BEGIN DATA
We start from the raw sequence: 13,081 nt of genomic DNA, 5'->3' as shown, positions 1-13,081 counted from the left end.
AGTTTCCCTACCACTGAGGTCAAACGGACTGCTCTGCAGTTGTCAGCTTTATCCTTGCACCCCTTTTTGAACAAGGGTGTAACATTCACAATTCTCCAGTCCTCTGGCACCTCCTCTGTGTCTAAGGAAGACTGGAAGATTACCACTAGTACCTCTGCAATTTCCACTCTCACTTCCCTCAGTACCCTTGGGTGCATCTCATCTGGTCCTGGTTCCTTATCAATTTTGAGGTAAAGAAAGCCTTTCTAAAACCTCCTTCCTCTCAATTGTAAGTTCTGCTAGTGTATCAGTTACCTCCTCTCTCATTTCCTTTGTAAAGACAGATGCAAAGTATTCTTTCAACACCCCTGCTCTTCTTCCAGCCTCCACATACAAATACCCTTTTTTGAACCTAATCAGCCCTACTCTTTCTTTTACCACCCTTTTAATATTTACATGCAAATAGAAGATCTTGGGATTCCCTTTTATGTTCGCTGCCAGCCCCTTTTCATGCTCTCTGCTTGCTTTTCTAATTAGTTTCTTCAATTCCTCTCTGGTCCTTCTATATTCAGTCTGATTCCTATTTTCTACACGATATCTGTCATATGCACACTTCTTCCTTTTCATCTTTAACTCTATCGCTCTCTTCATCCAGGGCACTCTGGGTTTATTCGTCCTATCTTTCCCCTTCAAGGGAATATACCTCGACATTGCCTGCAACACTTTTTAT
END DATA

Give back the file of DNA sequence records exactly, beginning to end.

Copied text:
We start from the raw sequence: 13,081 nt of genomic DNA, 5'->3' as shown, positions 1-13,081 counted from the left end.
AGTTTCCCTACCACTGAGGTCAAACGGACTGCTCTGCAGTTGTCAGCTTTATCCTTGCACCCCTTTTTGAACAAGGGTGTAACATTCACAATTCTCCAGTCCTCTGGCACCTCCTCTGTGTCTAAGGAAGACTGGAAGATTACCACTAGTACCTCTGCAATTTCCACTCTCACTTCCCTCAGTACCCTTGGGTGCATCTCATCTGGTCCTGGTTCCTTATCAATTTTGAGGTAAAGAAAGCCTTTCTAAAACCTCCTTCCTCTCAATTGTAAGTTCTGCTAGTGTATCAGTTACCTCCTCTCTCATTTCCTTTGTAAAGACAGATGCAAAGTATTCTTTCAACACCCCTGCTCTTCTTCCAGCCTCCACATACAAATACCCTTTTTTGAACCTAATCAGCCCTACTCTTTCTTTTACCACCCTTTTAATATTTACATGCAAATAGAAGATCTTGGGATTCCCTTTTATGTTCGCTGCCAGCCCCTTTTCATGCTCTCTGCTTGCTTTTCTAATTAGTTTCTTCAATTCCTCTCTGGTCCTTCTATATTCAGTCTGATTCCTATTTTCTACACGATATCTGTCATATGCACACTTCTTCCTTTTCATCTTTAACTCTATCGCTCTCTTCATCCAGGGCACTCTGGGTTTATTCGTCCTATCTTTCCCCTTCAAGGGAATATACCTCGACATTGCCTGCAACACTTTTTAT